by Fran Pangakis and Shari Tastad
Doctor, what would you do if a new patient walked through your door and instead of wanting to know right off the bat what your fees were, what insurance you accepted, what your office hours were, or whether you could validate their parking ticket, this person asked you to describe your practice culture? How would you feel? Surprised? Confused? Excited? Bottom line … would you know how to answer the question?In his book, "Delivering Happiness: A Path to Profits, Passion, and Purpose," Tony Hsieh, CEO of Zappos.com (online sellers of clothing, shoes, accessories, and housewares), talks a lot about culture and how it has played — and continues to play — an integral role in Zappos’ phenomenal growth and success.Hsieh identifies three common mistakes small business owners often make in their own pursuit of success: 1. Not building engagement and trust with employees before customers.Would you be comfortable printing everything your employees, patients, and colleagues have to say about your culture? If not, what would it take for you to get to that point where you would be? Your business reflects the culture and values that are already in place, whether you have defined them or not. Wouldn’t you rather take charge of defining and shaping those values? 2. Focusing on networking, rather than creating friendships.Rather than trying to network in the traditional sense, it’s better to build "friendships" where the friendship itself is the reward. 3. Return on Investment vs lifetime value of a customer. Business owners often focus on return on investment (ROI) instead of viewing the lifetime value of a customer as a moving target that can increase if the business owner can create more and more positive emotional associations with the brand, and do it through every interaction a person has with us. Zappos considers its culture to be its biggest asset, and the firm manages accordingly. Almost 50% of an employee’s performance review is based on how well the employee embodies the company’s 10 cultural core values:1. Deliver WOW through service.WOW is a short simple word, yet encompasses many things. WOW requires differentiation ... doing something beyond what is expected. Does your service have an emotional impact on the receiver?2. Embrace and drive change. Learn to not fear change. Embrace it with enthusiasm ... encourage and drive it. Plan for it. Ask, “What is the 1% improvement I can make to change myself/the company for the better”? 3. Create fun and a little weirdness. Laugh at yourself, look for fun and humor in your daily work. This encourages everyone to think outside of the box and be more innovative.4. Be adventurous, creative, and open-minded. If you are not making mistakes, you are not taking enough risk. Are you pushing yourself outside of your comfort zone?5. Pursue growth and learning.Are you a better person than you were yesterday? Are you stretching self/others? Do you understand the company vision?6. Build open and honest relationships with communication.A key ingredient to strong relationships is developing emotional connections. At the end of the day it’s not what you say or do, but how you make people feel that matters the most. In order for someone to feel good about a relationship, they must know the other person truly cares about them, both personally and professionally. 7. Build a positive team and family spirit.The best team members have a positive influence on one another and everyone they encounter, and strive to create harmony with those with whom they interact. 8. Be more with less.Never lose your sense of urgency in making improvements. Don’t settle for “good enough.” Good is the enemy of great. Be innovative, use mistakes as learning opportunities. Ask yourself, “How can we become more efficient?” 9. Be passionate and determined. Passion and determination are contagious. Are you passionate about the company? Are you passionate about your work? Do you love what you do and who you work with? Are you happy/inspired? Is this the place for you?10. Be humble. Are you humble when talking about your accomplishments? Do you treat large and small with the same amount of respect as they treat you?Ultimately, Hsieh say, it’s all about being happy, which comes from being part of something bigger than oneself. In fact, studies have shown that “connectedness” plays a large role in both happiness and productivity. For instance:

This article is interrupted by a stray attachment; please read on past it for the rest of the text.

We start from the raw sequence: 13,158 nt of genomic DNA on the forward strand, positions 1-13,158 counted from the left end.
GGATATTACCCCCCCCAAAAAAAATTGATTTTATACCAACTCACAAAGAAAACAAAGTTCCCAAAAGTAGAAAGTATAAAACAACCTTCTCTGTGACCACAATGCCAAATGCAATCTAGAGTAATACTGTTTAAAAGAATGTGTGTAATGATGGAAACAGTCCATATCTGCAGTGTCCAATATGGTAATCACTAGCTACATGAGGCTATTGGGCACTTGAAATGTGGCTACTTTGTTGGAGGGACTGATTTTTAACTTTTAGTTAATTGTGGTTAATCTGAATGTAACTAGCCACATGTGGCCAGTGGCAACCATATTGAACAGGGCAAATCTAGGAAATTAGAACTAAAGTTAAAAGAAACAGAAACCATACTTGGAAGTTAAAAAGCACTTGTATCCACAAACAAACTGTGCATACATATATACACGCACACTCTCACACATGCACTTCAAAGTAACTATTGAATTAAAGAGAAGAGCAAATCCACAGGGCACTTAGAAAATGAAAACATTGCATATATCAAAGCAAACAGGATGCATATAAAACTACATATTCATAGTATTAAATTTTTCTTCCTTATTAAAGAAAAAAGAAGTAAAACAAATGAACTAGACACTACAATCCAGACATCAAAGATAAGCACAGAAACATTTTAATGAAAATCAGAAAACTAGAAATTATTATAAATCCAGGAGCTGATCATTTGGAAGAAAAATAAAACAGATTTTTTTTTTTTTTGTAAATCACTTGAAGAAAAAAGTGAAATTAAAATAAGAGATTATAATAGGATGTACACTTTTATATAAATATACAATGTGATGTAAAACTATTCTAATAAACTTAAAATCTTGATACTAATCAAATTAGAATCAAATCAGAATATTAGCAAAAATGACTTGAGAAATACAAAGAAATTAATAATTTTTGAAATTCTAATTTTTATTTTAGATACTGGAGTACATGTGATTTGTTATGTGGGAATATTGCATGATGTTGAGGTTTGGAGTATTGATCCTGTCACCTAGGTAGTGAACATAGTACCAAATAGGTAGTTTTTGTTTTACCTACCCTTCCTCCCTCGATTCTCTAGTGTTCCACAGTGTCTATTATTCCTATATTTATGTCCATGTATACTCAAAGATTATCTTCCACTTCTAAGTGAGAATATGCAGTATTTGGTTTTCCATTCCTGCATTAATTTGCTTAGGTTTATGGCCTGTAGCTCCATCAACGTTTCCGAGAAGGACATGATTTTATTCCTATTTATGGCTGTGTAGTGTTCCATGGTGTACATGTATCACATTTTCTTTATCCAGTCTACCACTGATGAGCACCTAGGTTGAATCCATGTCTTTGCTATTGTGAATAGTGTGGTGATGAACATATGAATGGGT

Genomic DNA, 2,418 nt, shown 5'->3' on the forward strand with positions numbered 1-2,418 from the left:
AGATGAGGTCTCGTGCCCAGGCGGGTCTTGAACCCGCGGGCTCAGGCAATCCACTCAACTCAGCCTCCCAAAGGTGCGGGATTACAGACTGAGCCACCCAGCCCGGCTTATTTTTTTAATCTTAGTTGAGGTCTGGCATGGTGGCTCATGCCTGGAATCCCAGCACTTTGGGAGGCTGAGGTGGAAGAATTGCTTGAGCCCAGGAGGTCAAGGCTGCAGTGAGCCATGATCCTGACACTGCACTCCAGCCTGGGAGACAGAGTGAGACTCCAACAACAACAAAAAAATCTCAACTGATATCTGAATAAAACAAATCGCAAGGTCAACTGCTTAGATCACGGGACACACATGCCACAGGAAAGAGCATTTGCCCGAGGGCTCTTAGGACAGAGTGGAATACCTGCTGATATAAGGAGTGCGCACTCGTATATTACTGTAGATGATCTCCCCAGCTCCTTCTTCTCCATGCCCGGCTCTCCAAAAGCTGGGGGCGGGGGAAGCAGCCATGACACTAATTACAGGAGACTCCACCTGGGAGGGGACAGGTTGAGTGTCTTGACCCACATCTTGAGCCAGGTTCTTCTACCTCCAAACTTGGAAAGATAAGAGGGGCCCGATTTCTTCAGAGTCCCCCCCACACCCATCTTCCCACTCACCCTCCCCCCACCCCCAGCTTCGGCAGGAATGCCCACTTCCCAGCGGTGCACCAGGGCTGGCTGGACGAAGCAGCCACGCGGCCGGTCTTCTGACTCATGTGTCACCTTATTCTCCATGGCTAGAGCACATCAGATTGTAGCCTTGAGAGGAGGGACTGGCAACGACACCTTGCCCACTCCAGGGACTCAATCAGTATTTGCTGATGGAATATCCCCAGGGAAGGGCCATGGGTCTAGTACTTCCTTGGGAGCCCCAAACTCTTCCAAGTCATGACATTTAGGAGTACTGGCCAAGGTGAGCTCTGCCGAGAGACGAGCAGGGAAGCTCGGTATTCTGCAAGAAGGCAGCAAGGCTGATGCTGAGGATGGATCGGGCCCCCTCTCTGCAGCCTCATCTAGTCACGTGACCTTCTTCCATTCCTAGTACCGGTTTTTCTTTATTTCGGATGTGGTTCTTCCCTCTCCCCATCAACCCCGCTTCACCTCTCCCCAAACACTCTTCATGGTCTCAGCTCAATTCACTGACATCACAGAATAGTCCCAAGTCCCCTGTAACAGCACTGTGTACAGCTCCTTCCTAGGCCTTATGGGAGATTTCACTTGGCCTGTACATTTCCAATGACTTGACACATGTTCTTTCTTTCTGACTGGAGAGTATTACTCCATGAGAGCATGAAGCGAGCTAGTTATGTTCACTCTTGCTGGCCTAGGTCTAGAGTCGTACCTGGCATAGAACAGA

- The number of good friends an employee has at work is correlated with how engaged the employee is.
- Engaged or connected employees are more productive.
2. Make WOW a verb that is part of your company’s/practice’s everyday vocabulary.
3. Empower and trust your suppliers/dental supply reps. Trust that they want to provide great service … because they actually do!
4. Realize that it’s okay to fire customers/patients who are insatiable, or abuse your employees.
5. Don’t measure call times, don’t force employees to upsell, and don’t use scripts. None of which excuses you from properly training your employees!
6. View each call as an investment in building a customer/patient service brand, not as an expense you’re seeking to minimize.
7. Have the entire company/practice celebrate great service. Tell stories of WOW experiences to everyone in the company/at regular staff meetings.
8. Find and hire people who are already passionate about customer/patient service.
9. Give great service to everyone: customers/patients, employees and suppliers.
If you would like help in bringing a culture of world-class customer service to your practice, please contact us today. We can bring our many years of experience in leadership and teamwork to your office, and work with you and your staff in creating and honing your own WOW dental practice!